Day Twelve: Dornoch to John O’Groats


So, we made it. We made it all the way from one end of the country to the other under our own steam.

Today we managed just 82 miles, an average day when compared to the previous eleven, but there were times when it felt like an impossible undertaking.

It was a hard slog, almost from start to finish. I say almost, because the trundle down to Loch Fleet, where we saw 20 or so seals basking on the sandbanks, was very pleasant indeed. We stopped for ten minutes or so to watch the wildlife, and perhaps that’s where things started to get tough. We set out on the rest of the ride feeling that we’d essentially done it, and all that remained was a casual jaunt around the Scottish coast. We debated the psychological impact of such a lassez faire approach for much of the remaining 80 miles, Or perhaps the problems were due to the after effects of a very long previous day, coupled with a poor warm-down, poor food and inappropriate recovery measures (what sort of B&B leaves a complimentary decanter of whisky in your room anyway, for heaven’s sake?).

Whatever, Tom and I found the morning increasingly difficult to get through. I felt reasonably switched on mentally, but as the ride progressed, and knowing that we had at least one hill with a serious reputation to come, I found that my energy reserves were running at low to zero.

Both our progress and our energy levels were further hindered by Tom snapping a second spoke in two days flinging his bike about Contador-style on a climb out of Helmsdale. The look on his face as he dismounted suggested that he thought his bike was a goner, and so was his chance of completing the ride, just 50 miles from the finish.

Yesterday, as we were footling around in Highland Bicycles, Inverness, I picked up some spare spokes for each of us. The owner explained how to fit them and, concluding that we had neither the tools nor the know-how to do so, I bought them anyway, figuring that if we had them with us they would act as effective good luck charms against any spokes breaking for the remainder of the trip. If we hadn’t had them today, then Helmsdale could well have been as far as Tom made it.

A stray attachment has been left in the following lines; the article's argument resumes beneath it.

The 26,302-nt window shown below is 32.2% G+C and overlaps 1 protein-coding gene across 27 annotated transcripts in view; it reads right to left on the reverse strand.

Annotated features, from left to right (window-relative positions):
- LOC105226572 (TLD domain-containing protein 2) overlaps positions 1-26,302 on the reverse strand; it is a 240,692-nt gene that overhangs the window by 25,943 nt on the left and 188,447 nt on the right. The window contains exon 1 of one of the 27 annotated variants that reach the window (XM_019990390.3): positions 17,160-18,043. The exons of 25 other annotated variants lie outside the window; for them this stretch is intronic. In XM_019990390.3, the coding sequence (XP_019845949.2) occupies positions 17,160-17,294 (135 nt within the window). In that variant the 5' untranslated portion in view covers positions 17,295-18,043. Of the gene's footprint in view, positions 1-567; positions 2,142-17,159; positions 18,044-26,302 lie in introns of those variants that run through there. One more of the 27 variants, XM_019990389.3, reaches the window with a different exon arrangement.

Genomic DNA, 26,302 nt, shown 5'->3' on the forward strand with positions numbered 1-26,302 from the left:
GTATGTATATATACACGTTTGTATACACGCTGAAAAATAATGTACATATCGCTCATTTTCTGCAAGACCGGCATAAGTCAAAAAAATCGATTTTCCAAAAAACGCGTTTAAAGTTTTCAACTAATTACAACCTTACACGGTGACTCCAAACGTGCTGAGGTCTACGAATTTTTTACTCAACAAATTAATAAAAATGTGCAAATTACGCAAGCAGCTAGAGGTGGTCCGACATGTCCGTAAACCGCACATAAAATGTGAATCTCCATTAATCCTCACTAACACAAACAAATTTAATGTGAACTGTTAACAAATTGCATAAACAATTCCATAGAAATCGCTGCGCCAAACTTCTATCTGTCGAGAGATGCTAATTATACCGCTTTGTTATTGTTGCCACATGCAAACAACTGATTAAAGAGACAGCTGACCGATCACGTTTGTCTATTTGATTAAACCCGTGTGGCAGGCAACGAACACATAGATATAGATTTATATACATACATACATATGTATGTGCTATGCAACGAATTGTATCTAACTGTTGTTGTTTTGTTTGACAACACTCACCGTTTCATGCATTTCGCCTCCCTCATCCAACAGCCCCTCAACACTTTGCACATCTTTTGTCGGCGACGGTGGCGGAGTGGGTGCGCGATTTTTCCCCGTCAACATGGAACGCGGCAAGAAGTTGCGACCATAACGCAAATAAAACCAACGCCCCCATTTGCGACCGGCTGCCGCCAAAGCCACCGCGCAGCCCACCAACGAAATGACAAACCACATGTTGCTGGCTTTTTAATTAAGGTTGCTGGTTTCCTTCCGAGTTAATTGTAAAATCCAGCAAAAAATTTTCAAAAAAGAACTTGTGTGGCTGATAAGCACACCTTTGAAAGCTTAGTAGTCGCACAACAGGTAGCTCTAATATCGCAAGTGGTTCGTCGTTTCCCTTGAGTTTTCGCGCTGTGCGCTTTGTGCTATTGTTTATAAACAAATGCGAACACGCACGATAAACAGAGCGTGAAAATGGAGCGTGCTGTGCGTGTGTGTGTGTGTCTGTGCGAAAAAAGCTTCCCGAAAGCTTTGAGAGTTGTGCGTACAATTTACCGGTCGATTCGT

So, after 45 minutes, we’d managed to replace the broken spoke, realising we could do so with tools I had with me the purpose of which had hitherto been mysteries. We’d also fixed the inner tube that Tom broke when replacing his wheel after fixing the spoke, sorted out the swollen tyre which was catching on the brakes after the inner tube had been replaced and then fixed the brakes which needed fiddling with to allow the wheel to go round at all. We’d also, just about, managed to keep Tom from throwing it all in the air, which seemed a reasonable response as things got worse and worse.

We set off cold and disheartened and it didn’t really look up for some time, The climb out of Berriedale was, at this stage in the ride, as tough as we’d been lead to expect and from that point on we were desperate to stop, eat and regroup. We ended up in Lybster at a cafe which had been opened by a lovely, kind woman from Bolton just two days prior. She cooked us pasta and Rob an improbably sized fish (“Your shark, Sir,” said her husband as he delivered it to table) and told us how rough we were looking. She particularly thought I should be carted off in and air ambulance, rather than getting back on my bike.

Leaving, we set out across country and things got easier. Two or three incongruously straight roads effectively cut the North-Eastern corner of Scotland and pushing along these, up a number of hills which stretched ahead like a grey ribbon and all of which Tom promised would be the last of the ride, allowed us to get some strength and rhythm back, and to contemplate the end of the trip without the incessant traffic and away, to a large extent, from the Northerly headwind that had been trying to force us backwards all day.

I’ll write more about the trip overall when I can, and perhaps include something about how it felt to finish, but we got there in the end, to find Jo, Karen and the Rainbows, with their banner stretched out across the wall at the beginning of the John O’Groats harbour, and also special guest appearances from Jo’s parents Mike and Shirley who had made a snap decision to drive all the way up to see us finish, and brought Marge to see us too. And a cake.

We were swept over the line by a wave of texts, tweets and phone calls, and again i’ll say more about that when I write up my thoughts about the trip, but right now i’d just like to say thanks to everyone who took the time to try to help us get over the line. You’d be amazed how much your messages helped, especially on a day when it seemed like we might not get there at all.

And now i’m going to bed.


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